The Geneva Centre for Emerging Viral Diseases has hosted its 3rd Symposium „Covid-19 and beyond: Emerging viral diseases and their public health impact” from Dec 7-9, 2022 at the Campus Biotech.
In 13 sessions and with 32 international speakers, the symposium has covered a range of timely topics in emerging viral diseases such as SARS-CoV-2, Monkeypox, Ebola, and many others.
Latest studies on COVID-19 covered new vaccines and the impact of mucosal immunity, but also protection through infection and hybrid immunity, and the latest overview of circulation Omicron variants. In a session dedicated to poxviruses, the evolutionary history of smallpox, the challenges in smallpox eradication, and the current monkeypox outbreak were discussed. Other topics were modeling and surveillance of infectious diseases by wastewater sequencing, the latest trends in influenza surveillance and the presentation of the newly founded WHO Biohub that is located in Spiez in Switzerland.
A half day was dedicated to a session on science communication, misinformation and the “infodemic”, with talks from international experts from WHO, academia and a journalist writing for “Science”. The session was followed by a panel discussion with Swiss experts “Science, policy & pandemics – Better prepared for the next crisis?”, with panel members Matthias Egger from the SNSF, Volker Thiel from the Vetsuisse Bern, Alexandra Calmy from the HUG, Tanja Stadler from the ETH Zürich and Celine Gardiol from the Federal Office of Public Health, moderated by Laurent Kaiser and Isabella Eckerle.
Challenges in putting existing vaccines and scientific findings into use were covered with talks from Prof Gary Kobinger from the University of Texas and Andrew Azman from MSF Geneva and John Hopkins University. Also, the role of ethics, global responsibility and access in a pandemic were discussed.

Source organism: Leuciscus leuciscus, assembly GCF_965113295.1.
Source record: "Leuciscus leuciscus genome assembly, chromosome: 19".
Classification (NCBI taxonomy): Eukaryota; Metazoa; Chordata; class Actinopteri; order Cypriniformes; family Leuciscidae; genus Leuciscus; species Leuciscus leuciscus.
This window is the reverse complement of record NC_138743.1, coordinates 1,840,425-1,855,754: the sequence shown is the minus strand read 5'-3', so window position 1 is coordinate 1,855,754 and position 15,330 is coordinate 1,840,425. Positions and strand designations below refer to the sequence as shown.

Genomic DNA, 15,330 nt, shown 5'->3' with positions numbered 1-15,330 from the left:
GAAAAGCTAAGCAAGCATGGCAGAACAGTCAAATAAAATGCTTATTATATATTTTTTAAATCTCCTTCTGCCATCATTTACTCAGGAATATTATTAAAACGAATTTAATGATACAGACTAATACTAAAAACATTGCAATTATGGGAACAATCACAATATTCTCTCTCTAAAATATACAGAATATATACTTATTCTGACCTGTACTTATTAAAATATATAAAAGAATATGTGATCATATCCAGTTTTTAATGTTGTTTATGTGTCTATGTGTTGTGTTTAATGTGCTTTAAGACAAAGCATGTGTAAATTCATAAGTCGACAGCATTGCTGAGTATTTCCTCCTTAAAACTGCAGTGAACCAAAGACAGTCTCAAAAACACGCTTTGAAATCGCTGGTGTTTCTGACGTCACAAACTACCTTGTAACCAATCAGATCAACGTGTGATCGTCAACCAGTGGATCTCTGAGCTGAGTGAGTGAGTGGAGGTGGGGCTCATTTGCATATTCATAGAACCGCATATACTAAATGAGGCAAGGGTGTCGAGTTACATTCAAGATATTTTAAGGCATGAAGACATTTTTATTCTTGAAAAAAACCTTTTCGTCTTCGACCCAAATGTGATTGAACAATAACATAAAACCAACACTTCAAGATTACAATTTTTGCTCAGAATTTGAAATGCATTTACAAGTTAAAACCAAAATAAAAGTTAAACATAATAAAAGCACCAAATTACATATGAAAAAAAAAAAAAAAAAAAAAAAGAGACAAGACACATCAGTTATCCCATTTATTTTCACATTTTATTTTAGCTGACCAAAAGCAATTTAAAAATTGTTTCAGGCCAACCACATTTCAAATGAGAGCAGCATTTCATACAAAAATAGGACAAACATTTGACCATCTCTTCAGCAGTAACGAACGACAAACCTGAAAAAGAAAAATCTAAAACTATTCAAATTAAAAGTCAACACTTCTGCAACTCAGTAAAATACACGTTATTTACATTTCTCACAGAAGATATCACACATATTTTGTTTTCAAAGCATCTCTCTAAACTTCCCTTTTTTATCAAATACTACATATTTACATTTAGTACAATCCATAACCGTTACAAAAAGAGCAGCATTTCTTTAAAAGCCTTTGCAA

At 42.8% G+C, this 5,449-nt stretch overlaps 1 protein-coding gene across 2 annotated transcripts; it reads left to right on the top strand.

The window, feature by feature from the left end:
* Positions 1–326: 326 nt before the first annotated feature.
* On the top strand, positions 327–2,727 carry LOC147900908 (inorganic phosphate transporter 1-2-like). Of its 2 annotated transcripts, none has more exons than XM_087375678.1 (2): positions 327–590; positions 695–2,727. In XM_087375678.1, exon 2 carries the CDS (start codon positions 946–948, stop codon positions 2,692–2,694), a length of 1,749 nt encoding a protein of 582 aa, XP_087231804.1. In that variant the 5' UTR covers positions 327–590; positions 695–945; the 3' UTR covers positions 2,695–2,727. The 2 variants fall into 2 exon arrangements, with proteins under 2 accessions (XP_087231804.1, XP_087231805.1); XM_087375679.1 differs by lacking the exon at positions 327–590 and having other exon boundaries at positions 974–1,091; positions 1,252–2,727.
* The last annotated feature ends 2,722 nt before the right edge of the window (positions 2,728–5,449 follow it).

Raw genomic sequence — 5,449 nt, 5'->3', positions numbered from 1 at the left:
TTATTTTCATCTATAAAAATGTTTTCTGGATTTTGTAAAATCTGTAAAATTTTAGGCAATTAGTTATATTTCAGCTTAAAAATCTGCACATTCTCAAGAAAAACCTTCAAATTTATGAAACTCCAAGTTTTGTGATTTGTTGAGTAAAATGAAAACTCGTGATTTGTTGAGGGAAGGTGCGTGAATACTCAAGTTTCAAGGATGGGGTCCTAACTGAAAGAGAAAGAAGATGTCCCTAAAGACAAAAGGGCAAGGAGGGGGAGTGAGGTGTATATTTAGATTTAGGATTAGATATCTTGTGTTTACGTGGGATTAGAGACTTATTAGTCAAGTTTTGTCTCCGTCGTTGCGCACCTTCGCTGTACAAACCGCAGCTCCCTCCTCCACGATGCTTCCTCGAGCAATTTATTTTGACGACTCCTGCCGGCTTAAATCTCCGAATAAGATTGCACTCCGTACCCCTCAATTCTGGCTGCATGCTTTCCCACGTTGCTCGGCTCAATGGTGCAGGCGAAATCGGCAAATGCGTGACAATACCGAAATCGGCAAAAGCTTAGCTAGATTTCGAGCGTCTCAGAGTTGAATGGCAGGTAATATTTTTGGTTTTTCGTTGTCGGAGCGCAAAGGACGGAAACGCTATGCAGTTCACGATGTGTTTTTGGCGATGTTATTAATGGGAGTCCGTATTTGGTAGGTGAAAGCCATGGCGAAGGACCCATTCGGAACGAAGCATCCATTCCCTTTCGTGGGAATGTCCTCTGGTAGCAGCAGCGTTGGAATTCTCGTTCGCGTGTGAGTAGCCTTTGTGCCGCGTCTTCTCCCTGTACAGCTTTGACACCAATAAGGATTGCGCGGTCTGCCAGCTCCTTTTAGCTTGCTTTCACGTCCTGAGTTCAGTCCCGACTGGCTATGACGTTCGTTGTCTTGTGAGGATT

Keynote lectures were given by Maria van Kerkhove, WHO, on the current global situation with SARS-CoV-2 and by Emma Hodcroft on the role of genomics in a pandemic, as well as by Prof. Florian Krammer on the future of vaccines against respiratory viruses and by Prof. Johannes Krause on the origin and genetic history from ancient pathogens through genomic sequencing such as plague.
The interdisciplinarity of speakers and the broad range of topics, from virology to clinical medicine to public health and even beyond, has stimulated a lot of discussions and profound exchange between partners, or, as one participant has expressed “what I really liked is the fact that it brings together many disciplines that do not often exchange and allows to discover the emerging viruses under new perspectives“
Over 250 international participants attended the symposium, from academia, international organizations and NGOs such as the CDC, Institute Pasteur, WHO, FIND, MSF, many of which are collaborating partners of our Centre as well as industry partners.
Some feedback that we received:
Thank you for organizing such a great symposium and bringing together a fantastic group of people!
I would like to thank you for organising this great symposium, with excellent speakers, inspiring discussions and a warm and open atmosphere throughout the event and during the breaks!
It was really great and one of the best symposia I have attended so far!
Thank you very much for organizing the symposium: It was very interesting and as always, I learned a lot.
The main feature that I like is the fact that it brings together many disciplines that do not often exchange and allows to discover the emerging viruses under new perspectives.
The program, talks and speakers were excellent.